SYRACUSE, N.Y. — A matchup with the No. 8-ranked team in the country isn’t exactly what the doctor ordered for a squad looking to cure a three-game losing skid; however, that’s exactly what Cornell got yesterday night at the Carrier Dome, as the men’s basketball team came out on the losing end of a lop-sided, 78-58, affair against Syracuse. With the loss, the Red drops to 2-5 on the season while the Orange improves to 7-0. That said, listening to Syracuse head coach Jim Boeheim speak in the post-game press conference, you would think his team was the one that lost by 20 points. “We just can’t seem to put consistent efforts together. … We have to somehow get better, and we’re just a long ways from where we need to be at this stage of the year. We just can’t play like this and be successful,” he said. “The second half there was nothing good about our defense. … We thought the game was over and made a lot of turnovers. … Our four best ball-handlers had 16 turnovers.”Six of those turnovers came at the hands of Scoop Jardine, who, despite shooting 0-for-5 from the floor, finished with a team-leading seven assists. Jardine’s coach, however, was less than pleased with the junior guard’s efforts.“He was horrible. He couldn’t be any worse than he played tonight. I could get seven assists with a bad finger,” Boeheim said. “He was completely nowhere in the game. … You don’t dribble out to the 3-point line unless you’re about a 50 percent, 60 percent 3-point shooter. I wouldn’t say we have any of those guys on this team.”Despite allowing a 18-8 run that brought the Red within 11 with 14:07 to go, the Orange managed to hold Cornell to 33.9 percent overall and just 7-of-29 from 3-point range. Although he managed to finish with eight points and seven assists — not to mention four rebounds and three steals — junior guard and tri-captain Chris Wroblewski was an uncharacteristic 0-for-6 from downtown.
Syracuse, meanwhile, shot 50 percent for the game, connecting on 27.3 percent of its long-range attempts.
If there was a positive to be gleaned from Tuesday night’s contest, it was the play of sophomore guard Errick Peck. After being marred in a 3-for-15 slump over the past two games, Peck notched a team-leading 14 points — matching a career-high as the only Cornell player to score in double-figures.
He wasn’t the only one who broke out of a slump, as senior guard Max Groebe knocked down two treys in the second half — ending his streak of 16 missed field goals.
Syracuse jumped out to an early 2-0 lead with senior forward Rick Jackson finding freshman center Fab Melo for the crowd-pleasing alley-oop. Cornell was quick to respond in kind, as Wroblewski connected with Peck for an identical play.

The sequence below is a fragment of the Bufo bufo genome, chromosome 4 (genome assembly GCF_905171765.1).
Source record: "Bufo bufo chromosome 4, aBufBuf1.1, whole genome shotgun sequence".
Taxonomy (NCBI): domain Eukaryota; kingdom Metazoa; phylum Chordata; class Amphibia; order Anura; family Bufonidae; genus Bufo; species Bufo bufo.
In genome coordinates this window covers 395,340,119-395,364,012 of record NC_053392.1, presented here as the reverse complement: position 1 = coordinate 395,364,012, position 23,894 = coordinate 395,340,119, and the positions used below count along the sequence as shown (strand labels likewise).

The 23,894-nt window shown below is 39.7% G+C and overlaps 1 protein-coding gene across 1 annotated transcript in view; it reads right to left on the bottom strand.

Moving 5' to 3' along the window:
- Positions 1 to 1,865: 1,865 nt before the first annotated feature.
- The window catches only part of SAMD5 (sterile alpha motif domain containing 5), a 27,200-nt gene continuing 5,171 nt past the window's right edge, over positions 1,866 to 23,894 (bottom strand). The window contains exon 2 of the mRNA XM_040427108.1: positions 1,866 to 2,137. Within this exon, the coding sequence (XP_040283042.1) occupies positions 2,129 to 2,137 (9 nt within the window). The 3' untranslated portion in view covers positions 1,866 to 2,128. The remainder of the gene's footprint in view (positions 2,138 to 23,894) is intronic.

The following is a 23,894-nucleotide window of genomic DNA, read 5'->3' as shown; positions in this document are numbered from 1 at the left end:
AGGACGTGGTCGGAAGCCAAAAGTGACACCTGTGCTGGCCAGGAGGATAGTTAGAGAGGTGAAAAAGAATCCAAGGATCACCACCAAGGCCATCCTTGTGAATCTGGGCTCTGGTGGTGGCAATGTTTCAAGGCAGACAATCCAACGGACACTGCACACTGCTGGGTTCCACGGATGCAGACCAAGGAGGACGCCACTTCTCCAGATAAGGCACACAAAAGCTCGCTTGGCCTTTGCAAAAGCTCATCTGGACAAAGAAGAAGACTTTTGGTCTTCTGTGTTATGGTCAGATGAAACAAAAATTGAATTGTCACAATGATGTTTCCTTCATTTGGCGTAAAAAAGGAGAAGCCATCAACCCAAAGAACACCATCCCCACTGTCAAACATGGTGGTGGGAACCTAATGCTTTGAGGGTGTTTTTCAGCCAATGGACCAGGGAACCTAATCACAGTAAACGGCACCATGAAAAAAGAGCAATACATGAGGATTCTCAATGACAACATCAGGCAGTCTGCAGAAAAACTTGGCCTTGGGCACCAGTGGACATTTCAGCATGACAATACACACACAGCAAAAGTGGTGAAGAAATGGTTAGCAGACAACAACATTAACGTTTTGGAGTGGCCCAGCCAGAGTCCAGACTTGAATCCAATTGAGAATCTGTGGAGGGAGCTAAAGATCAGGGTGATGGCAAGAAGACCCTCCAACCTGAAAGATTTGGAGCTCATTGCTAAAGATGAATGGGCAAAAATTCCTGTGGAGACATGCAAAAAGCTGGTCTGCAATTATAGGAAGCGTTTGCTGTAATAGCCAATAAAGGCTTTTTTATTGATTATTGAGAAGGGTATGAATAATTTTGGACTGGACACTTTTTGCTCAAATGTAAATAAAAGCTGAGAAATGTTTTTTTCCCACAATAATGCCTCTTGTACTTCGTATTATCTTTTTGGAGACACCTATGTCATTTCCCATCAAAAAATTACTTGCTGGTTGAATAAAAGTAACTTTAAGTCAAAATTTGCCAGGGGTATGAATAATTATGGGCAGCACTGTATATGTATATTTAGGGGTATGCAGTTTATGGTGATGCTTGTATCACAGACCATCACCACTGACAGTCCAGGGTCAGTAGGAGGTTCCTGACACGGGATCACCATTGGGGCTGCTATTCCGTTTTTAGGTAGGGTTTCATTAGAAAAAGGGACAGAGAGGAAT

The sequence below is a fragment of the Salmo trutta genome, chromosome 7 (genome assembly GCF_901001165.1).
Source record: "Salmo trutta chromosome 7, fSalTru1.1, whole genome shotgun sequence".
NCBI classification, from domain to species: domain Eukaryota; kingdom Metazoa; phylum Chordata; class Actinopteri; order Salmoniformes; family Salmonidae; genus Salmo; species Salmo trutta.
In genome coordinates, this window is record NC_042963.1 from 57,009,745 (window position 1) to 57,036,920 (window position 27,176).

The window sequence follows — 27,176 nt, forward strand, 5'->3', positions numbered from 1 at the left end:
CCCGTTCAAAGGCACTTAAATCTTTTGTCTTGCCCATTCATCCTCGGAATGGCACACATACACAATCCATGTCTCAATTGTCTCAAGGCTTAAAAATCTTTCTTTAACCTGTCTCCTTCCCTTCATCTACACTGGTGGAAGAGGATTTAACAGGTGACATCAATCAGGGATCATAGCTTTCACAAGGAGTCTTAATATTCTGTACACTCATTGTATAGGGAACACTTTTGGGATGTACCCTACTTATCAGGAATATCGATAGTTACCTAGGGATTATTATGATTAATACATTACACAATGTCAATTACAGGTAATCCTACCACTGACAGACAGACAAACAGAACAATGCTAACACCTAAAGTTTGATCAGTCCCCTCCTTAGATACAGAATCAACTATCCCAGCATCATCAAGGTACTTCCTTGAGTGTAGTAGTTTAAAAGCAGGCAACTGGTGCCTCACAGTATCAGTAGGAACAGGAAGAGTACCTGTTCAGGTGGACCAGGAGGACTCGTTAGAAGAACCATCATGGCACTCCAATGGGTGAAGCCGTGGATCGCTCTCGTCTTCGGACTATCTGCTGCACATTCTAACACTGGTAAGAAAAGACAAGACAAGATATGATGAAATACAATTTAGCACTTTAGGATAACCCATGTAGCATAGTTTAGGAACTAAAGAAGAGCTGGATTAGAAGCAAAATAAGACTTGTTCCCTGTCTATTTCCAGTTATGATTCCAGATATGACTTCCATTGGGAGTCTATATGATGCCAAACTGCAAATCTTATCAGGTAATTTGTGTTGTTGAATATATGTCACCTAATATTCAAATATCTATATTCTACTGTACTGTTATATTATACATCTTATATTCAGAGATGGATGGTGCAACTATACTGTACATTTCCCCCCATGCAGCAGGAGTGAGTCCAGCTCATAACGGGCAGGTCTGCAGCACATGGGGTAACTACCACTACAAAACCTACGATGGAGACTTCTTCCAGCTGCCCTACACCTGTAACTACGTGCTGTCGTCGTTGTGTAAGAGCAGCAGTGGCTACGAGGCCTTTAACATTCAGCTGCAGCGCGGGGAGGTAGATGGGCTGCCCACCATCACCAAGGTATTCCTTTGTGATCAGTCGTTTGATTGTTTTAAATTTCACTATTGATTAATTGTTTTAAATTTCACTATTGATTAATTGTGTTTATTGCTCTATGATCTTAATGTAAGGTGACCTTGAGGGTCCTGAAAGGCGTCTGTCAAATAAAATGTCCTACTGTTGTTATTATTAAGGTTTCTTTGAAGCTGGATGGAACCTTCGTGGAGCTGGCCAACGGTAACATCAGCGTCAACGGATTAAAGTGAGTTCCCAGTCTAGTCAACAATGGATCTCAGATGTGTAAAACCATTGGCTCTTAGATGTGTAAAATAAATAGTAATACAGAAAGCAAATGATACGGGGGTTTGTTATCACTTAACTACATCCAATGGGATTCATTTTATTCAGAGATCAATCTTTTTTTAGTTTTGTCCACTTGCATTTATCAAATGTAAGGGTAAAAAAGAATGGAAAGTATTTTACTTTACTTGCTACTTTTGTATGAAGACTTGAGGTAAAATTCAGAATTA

However, that would prove the extent of Red imitating Orange, as Syracuse raced out to a 15-3 advantage while Cornell went five minutes without a field goal. The Red shot just 24 percent for the first half and hit only 1-of-12 from beyond the arc — enabling the Orange players to head into the locker room holding a commanding 21-point lead (38-17) at halftime.
“Whether it was nerves, being in the Dome and guys for the first time going out there and looking at that Syracuse crowd … guys can be a little passive, and I thought we were very passive to start the game,” said Cornell head coach Bill Courtney.
Cornell showed signs of life in the second stanza, eclipsing its first-half point total just under six minutes into the frame, thanks largely to junior guard Andrew Ferry’s back-to-back 3’s and other members of the Red heating up offensively.
However, it wasn’t enough to derail the Orange, who cruised to a comfortable 78-58 win despite 12 second-half turnovers and what Boeheim considered a lackluster defensive effort.
“We had a couple guys with open looks we just didn’t knock them down … then there were shots we started to hit in the second half, and we didn’t continue to do that,” Courtney said. “In those times we have to rely on defense, and it’s just so hard to stop those guys.”
Rebounding once again proved an issue for Cornell, who were outperformed by Syracuse, 48-27, in that department and provided the Orange with 15 second-chance opportunities.
Original Author: Alex Kuczynski-Brown